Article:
'I still remember your post about buying smokes'

A case study of a remote Aboriginal community-controlled health service using Facebook for tobacco control

Vicki Kerrigan, Rarrtjiwuy Melanie Herdman, David P. Thomas, Marita Hefler

Research output: Contribution to journalArticleResearchpeer-review

Abstract

Many Aboriginal Community Controlled Health Services (ACCHS) embrace Facebook as an organisational tool to share positive stories, which counter the negative narrative surrounding Aboriginal issues. However, the Facebook algorithm prioritises posts on personal pages over organisations. To take advantage of the algorithm, this project paid three Yolu employees of a north-east Arnhem Land ACCHS to share quit smoking messages on their personal Facebook pages. Smoking prevalence among Aboriginal and Torres Strait Islander Australians is nearly three-fold higher than non-Indigenous Australians, and previous research has identified the need for culturally appropriate communication approaches to accelerate the decline in Indigenous smoking. This research found Yolu participants nurtured healthy behaviours through compassionate non-coercive communications, in contrast to fear-inducing health warnings prevalent in tobacco control. Cultural tailoring of tobacco control messages was achieved by having trusted local health staff sharing, and endorsing, messages regardless of whether the content was Indigenous specific. This research also revealed online Facebook activity does not reflect the reach of posts, which may extend beyond social media users to individuals who do not have a Facebook profile.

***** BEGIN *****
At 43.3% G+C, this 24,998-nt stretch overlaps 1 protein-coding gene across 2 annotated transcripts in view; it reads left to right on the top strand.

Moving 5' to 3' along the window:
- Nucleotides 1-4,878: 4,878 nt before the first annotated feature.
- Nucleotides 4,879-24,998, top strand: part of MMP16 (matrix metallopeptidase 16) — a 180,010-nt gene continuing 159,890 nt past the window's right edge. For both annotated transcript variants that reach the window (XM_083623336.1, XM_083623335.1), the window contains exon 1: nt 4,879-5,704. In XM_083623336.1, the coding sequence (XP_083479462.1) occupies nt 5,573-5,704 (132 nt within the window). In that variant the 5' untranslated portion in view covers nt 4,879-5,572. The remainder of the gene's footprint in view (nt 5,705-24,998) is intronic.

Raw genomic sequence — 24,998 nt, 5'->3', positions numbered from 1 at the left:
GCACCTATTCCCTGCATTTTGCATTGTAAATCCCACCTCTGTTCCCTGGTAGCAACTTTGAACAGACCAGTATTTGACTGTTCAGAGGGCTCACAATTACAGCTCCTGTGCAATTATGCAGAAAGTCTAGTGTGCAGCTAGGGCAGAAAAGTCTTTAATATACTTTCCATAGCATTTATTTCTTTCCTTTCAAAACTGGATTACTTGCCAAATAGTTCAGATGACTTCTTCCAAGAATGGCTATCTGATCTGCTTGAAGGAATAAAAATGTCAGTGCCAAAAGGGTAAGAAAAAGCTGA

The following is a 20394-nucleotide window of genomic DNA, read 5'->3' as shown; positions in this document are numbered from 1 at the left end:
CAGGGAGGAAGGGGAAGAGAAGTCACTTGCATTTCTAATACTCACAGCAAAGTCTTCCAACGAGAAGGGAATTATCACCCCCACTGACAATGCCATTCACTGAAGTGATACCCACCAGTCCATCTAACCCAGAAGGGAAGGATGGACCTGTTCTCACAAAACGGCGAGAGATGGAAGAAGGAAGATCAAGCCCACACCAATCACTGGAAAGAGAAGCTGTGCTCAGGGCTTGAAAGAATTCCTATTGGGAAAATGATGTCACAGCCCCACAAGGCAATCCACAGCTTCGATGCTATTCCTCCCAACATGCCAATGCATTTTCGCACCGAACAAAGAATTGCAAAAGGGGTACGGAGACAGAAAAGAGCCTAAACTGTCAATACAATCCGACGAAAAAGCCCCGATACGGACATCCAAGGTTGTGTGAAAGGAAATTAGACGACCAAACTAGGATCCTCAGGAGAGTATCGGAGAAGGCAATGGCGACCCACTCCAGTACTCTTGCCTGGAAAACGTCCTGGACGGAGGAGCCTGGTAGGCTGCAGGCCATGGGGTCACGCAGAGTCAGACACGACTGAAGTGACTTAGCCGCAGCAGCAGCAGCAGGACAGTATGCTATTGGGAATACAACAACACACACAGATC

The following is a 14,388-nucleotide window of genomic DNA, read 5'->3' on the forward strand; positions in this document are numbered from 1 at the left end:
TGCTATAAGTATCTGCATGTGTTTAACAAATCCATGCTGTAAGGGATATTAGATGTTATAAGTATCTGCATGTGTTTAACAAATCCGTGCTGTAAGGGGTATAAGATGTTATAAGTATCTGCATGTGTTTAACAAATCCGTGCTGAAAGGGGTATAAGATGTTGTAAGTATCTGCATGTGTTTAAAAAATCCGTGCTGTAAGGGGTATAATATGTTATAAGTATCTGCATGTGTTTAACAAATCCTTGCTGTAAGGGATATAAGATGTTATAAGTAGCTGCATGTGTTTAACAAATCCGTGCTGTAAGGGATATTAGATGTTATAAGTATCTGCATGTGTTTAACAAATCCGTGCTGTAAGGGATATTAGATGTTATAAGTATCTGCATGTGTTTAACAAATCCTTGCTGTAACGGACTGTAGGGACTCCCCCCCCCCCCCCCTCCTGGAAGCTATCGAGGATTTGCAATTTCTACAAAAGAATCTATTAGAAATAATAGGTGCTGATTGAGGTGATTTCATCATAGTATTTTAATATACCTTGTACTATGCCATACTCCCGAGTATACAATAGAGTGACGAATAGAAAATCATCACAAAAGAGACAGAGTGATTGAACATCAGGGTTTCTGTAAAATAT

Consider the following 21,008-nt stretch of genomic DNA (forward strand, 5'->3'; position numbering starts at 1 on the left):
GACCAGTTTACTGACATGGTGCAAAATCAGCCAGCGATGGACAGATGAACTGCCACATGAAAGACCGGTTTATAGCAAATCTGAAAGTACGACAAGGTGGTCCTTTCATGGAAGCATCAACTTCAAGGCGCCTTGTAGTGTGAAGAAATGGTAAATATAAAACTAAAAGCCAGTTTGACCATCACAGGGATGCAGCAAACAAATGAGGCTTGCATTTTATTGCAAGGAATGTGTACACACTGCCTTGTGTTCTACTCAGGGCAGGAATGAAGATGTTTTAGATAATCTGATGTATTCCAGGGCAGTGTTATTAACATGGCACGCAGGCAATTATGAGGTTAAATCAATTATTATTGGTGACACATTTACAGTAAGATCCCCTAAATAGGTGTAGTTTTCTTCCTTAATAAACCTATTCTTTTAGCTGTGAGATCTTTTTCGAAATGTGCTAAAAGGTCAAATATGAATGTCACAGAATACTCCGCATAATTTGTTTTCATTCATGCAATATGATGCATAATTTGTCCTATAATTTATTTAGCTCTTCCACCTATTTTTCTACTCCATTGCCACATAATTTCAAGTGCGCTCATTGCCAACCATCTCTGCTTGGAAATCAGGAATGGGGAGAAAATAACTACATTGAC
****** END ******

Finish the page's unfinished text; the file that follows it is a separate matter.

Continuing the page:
Original languageEnglish
Pages (from-to)A-F
Number of pages6
JournalAustralian Journal of Primary Health
Volume25
Issue number5
Early online date8 Oct 2019
DOIs
Publication statusPublished - Oct 2019

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abstract = "Many Aboriginal Community Controlled Health Services (ACCHS) embrace Facebook as an organisational tool to share positive stories, which counter the negative narrative surrounding Aboriginal issues. However, the Facebook algorithm prioritises posts on personal pages over organisations. To take advantage of the algorithm, this project paid three Yolu employees of a north-east Arnhem Land ACCHS to share quit smoking messages on their personal Facebook pages. Smoking prevalence among Aboriginal and Torres Strait Islander Australians is nearly three-fold higher than non-Indigenous Australians, and previous research has identified the need for culturally appropriate communication approaches to accelerate the decline in Indigenous smoking. This research found Yolu participants nurtured healthy behaviours through compassionate non-coercive communications, in contrast to fear-inducing health warnings prevalent in tobacco control. Cultural tailoring of tobacco control messages was achieved by having trusted local health staff sharing, and endorsing, messages regardless of whether the content was Indigenous specific. This research also revealed online Facebook activity does not reflect the reach of posts, which may extend beyond social media users to individuals who do not have a Facebook profile.",
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'I still remember your post about buying smokes' : A case study of a remote Aboriginal community-controlled health service using Facebook for tobacco control. / Kerrigan, Vicki; Herdman, Rarrtjiwuy Melanie; Thomas, David P.; Hefler, Marita.

In: Australian Journal of Primary Health, Vol. 25, No. 5, 10.2019, p. A-F.

Research output: Contribution to journalArticleResearchpeer-review

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